The Bosch Hackathon's project that helps you learn boxing
In India, many talented engineers work for Bosch, one of Arduino’s partners. We would like to shed light on one of the projects that was built during the Bosch Hackathon this year. A team created a very interesting project – Eklavya – an affordable tool that helps to teach and improve skills for the sport of Boxing.
After Dileep Prabhu, Manojkumar Parmar, and Shreyas Shanbhogue were selected to participate in the Bosch Hackathon, they decided to compete in the sports category.
Creations from this hackathon could bring affordable technology to the many different sports that people play in India and all over the world. The team mainly considered three sports: synchronized swimming, fencing, and boxing. Eventually, they decided to focus on boxing. The name of the project – Eklavya – comes from an epic Indian mythological character. He had a natural ability and achieved perfect performance in archery without any coach or teacher. The team wanted to created a tool for such “Eklavyas” who cannot afford a coach for their sport or are living far away from facilities.
The plan to create this overall data architecture was broken into Hardware(Arduino) + UI(Processing) + Signal Processing (R server). As a prototype, they captured data from the BNO055 sensor on an Arduino Due board, this was then sent over a Bluetooth interface via HC05 and received or parsed via Processing s/w. The parsed data was then sent to the R server and the data analysis was performed over it. With this model, they had made the prototype to have 3 main features:
1) Stamina regime: How many punches per-minute should you aim to throw? The team showed this in real time as well as recorded the data for post processing. Haptic feedback was given in real time if the user exceeds their chosen threshold or goal of their own punch frequency. For example, you could maintain that frequency for 10 minutes, then the next workout, 15 minutes!
2) Intensity regime: How hard do you want to punch? The intensity of the punch force is calculated, based on momentum transferred to the punching bag (assumed to be 25 Kgs)
3) Punch analysis: How does an individual punch compare with the form of a perfect or good punch? The team stored “upper cut” moves which were analyzed in three dimensions. The live data of more upper cuts were continuously analyzed to see if the punch was performed again with the same orientation and intensity. If so it was counted as a good punch. In this way, individual boxers can compete with their own technique or that of famous athletes!
Arduino Due and BNO 055 generates data at an interval of 50 ms (@ 20 hZ), however this timing is really small for the application to process data and derive meaning from the information, let alone to produce a visualization. So the sampling was shifted to 100 ms (@10 hZ), but there was still a lag in processing the data. Any sampling taken at larger intervals than 100 ms was not producing adequate results either. To circumvent this issue, the team tried generating the data at an interval of 200 ms (@5 hZ) which was comprising 2 samples collected over 100 ms. This problem was solved by generating appropriate data frames in Arduino IDE and later parsing the same in Processing.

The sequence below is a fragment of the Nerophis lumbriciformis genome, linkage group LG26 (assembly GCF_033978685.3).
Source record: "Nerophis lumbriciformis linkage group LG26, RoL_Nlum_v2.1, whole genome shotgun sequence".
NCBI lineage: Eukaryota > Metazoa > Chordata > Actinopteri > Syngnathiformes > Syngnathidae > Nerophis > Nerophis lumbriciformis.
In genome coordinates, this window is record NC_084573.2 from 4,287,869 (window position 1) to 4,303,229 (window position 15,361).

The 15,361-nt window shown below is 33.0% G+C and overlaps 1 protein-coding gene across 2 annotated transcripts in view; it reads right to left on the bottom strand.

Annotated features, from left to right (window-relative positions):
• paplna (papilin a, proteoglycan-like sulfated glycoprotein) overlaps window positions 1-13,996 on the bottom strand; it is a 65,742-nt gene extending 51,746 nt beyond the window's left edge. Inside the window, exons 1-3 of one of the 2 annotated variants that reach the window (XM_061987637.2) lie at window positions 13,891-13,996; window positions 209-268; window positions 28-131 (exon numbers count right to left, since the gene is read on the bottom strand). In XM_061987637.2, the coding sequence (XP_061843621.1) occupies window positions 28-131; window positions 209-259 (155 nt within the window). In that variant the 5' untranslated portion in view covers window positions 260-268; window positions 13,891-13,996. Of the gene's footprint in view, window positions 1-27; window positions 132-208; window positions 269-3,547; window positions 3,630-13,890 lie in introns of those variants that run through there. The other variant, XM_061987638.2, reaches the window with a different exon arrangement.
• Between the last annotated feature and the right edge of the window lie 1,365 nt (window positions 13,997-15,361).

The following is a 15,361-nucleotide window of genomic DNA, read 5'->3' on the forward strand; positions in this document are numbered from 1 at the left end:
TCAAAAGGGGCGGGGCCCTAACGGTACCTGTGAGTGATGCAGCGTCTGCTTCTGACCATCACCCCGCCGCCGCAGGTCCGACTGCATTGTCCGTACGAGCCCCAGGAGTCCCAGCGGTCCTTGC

To detect a punch, the team had to utilize an edge detection mechanism using a linear acceleration sensor. The software engineers wrote an edge detection algorithm which took some tuning with appropriate parameters like threshold and high pass filter mechanism. The final result showed satisfactory accuracy to those in attendance of the hackathon.
With the punching bag, engineers had to detect the force exerted on the surface per punch. The team could’ve used another sensor in the punching bag but instead used the solution of Newton’s cradle. If a fist collides on a punching bag, the deceleration experienced by the fist is the same as the acceleration experienced by the punching bag.
This is defined by conservation of momentum and energy. The weight of the punching bag is used to calculate the punch force. This was the approximation model which was developed during the hackathon.
Overall punch analysis was performed by matching a punch template to each new punch. The perfect punch was averaging the 6 best punches from a sample size of 25 punches. For most people to use and enjoy these new tech functions, the team needed to provide a visualization. With real-time live data, they created a scatter plot in 3D for the boxer to view how they were doing.
The Eklavya project was created over the two day event and chosen as one of the top four finalists of the Bosch Hackathon in India. This would be a very fun way for people to try boxing for the first time, or for those serious about the sport to continue to improve, using data.